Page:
What keeps Chinese from generosity?

By James Palmer Source:Global Times Published: 2016-3-29 21:58:01

Illustration: Liu Rui/GT

Chinese don't give. That's the sad conclusion of a recent study by a British foundation on global charity that ranked China second from last in the world in terms of money and time donated. That doesn't mean that there aren't millions of generous Chinese - but collectively, the figures are depressingly low.

Part of this is historical damage. There hasn't been a lot of space for idealism in China in the last few decades, and those who put themselves first seemed to thrive. When times are tight and everybody is looking to get ahead, it's hard to ask people to share. Yet countries in much worse condition than even China in the 1980s are more generous givers. And today, when China aspires to be a "moderately prosperous society," a growing and massive urban middle class should be finding more ways to give.

Charity thrives when people can work together. Individual donations, even when a flood of them pours in after a disaster such as the Sichuan earthquake, can't equal the same commitment as weekly or monthly volunteering. But that needs structures to volunteer with, whether they're religious, sub-cultural, or local. Official organizations in China are often badly compromised, as the ease with which the Guo Meimei scandal around the Red Cross spread.

Religious bodies are the biggest component of charitable giving worldwide. But Christian and Islamic congregations often have a difficult time operating in China, especially if they move outside of the sphere of belief and into social areas that the local government considers its territory. Buddhist charity is the biggest and operates the most easily, but is also sadly corrupt; monastic scandals erupt on a regular basis, and followers are more likely to give to individual gurus than to organized groups that could use the money more efficiently.

Another noticeable absence is the deficit of volunteering in China. This may reflect the urban problems that younger Chinese face, where their time and energy is eaten up by long commutes and over-demanding bosses who barely recognize the idea of private time. But it may also reflect that older people, who make up the majority of the volunteer sector in other countries, tend to direct that energy into caring for grandchildren or policing the neighborhood.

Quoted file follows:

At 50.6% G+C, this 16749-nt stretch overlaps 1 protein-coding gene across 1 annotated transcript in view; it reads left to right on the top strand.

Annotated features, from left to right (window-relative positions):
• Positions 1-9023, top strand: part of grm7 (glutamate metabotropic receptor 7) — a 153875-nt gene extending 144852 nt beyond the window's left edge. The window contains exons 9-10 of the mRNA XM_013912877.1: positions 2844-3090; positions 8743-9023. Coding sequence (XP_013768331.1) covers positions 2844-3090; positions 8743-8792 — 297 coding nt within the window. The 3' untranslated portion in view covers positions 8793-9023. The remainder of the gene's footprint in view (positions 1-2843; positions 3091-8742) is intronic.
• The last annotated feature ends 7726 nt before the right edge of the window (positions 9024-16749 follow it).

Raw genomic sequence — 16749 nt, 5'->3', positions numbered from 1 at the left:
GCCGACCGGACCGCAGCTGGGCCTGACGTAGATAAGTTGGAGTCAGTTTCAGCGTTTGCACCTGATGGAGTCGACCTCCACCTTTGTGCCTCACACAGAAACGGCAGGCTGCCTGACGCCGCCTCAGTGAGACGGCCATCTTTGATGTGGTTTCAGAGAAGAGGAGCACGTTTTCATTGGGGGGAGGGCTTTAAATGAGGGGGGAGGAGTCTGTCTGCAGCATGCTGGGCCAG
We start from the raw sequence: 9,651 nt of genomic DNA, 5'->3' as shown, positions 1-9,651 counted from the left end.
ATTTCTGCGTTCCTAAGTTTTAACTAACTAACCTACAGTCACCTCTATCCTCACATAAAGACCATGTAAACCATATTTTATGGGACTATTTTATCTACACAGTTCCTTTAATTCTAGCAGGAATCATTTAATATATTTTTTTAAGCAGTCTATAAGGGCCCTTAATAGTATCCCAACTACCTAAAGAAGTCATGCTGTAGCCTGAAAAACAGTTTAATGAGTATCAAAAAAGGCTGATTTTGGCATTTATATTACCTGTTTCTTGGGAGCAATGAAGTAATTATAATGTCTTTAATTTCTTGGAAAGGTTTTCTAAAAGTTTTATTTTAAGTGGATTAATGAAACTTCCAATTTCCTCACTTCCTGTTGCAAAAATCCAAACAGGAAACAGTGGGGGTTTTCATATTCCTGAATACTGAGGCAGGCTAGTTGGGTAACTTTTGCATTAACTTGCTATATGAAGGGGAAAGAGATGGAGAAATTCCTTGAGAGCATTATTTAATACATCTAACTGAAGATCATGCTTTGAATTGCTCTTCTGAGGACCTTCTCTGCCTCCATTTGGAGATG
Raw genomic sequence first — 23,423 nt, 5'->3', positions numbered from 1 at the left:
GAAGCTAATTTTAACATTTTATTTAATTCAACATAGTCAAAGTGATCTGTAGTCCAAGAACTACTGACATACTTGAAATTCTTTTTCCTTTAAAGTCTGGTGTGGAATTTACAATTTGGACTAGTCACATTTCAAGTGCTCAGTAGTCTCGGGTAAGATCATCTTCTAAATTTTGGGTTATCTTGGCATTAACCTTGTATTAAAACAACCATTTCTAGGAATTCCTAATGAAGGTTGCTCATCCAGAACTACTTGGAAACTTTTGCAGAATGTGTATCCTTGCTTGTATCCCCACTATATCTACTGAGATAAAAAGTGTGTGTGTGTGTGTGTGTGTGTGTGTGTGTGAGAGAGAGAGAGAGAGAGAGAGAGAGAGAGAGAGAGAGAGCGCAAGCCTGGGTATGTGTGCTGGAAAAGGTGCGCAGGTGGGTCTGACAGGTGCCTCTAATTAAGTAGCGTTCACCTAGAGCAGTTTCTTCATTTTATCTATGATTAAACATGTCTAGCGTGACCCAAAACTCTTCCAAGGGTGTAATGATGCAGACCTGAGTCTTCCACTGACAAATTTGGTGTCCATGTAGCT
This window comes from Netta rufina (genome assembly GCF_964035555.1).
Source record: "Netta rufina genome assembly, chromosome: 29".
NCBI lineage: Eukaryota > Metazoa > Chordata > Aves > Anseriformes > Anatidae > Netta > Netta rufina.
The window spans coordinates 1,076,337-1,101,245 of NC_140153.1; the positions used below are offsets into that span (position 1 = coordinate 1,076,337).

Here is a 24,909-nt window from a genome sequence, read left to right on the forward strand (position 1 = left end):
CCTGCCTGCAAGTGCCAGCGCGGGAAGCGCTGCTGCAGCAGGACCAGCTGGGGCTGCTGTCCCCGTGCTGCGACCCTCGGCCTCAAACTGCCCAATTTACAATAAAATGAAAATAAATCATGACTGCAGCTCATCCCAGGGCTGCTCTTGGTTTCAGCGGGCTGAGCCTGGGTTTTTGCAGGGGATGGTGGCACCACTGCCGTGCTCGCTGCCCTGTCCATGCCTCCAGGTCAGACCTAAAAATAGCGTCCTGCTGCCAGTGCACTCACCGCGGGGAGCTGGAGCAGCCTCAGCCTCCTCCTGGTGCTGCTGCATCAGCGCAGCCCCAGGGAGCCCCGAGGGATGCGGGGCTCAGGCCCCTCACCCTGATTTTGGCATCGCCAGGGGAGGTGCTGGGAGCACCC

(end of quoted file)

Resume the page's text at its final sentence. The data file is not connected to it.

Indeed the biggest problem Chinese charity faces may be the dominance of the family. With parents under social and cultural pressure to spend every penny on their offspring, and adult children under the same pressure to save every penny for their own future children and the care of their retired parents, there's little to spare for anyone outside the family. For the childless, the orphaned, the abused or the outcast, that doesn't leave much hope.

What can be done about this? Volunteer groups need to be encouraged. There's already plenty of publicity for them on state television channels, but they also need to be given the legal and political space to operate without regular intrusion or the threat of being closed down by some suspicious or over-zealous official. 

A wider range of models for charity should be embraced. The regular efforts to revitalize the spirit of sacrifice often refer to heroic figures of the 1950s and 1960s that mean very little to young Chinese today.

Social media allows more space for such figures to emerge naturally from the grassroots, rather than being over-promoted or the subject of cringe-worthy "most beautiful young charitable spirit" ceremonies.  The more possible models there are, from millionaires who give up their fortune to care for dogs to young people who go to teach in the countryside in poor conditions, the greater the reach of charity can be.

And China can embrace a more generous model of the family, one that looks to Confucian ideas without being dependent on biological relation. In the past, it was common for families, especially childless ones, to adopt promising children from their local area and treat them as their own, or for the rich to take on the responsibility of supporting elderly people without anybody else to care for them. But today a narrow idea of family responsibility dominates, one that calls back to patriarchal traditions separate from, and older than, Confucianism. 

If we encouraged people to think of the idea of filial piety as reflecting the necessity to care for all older people, not just their own parents, there would be more room for care. Socialist tradition, and Chinese rebel ideas of the past, has always preached that "all men are brothers."  We don't have to get rid of the family to make China a more generous place, but instead make the idea of the family bigger.

The author is a Global Times editor. jamespalmer@globaltimes.com.cn Follow us on Twitter @GTopinion

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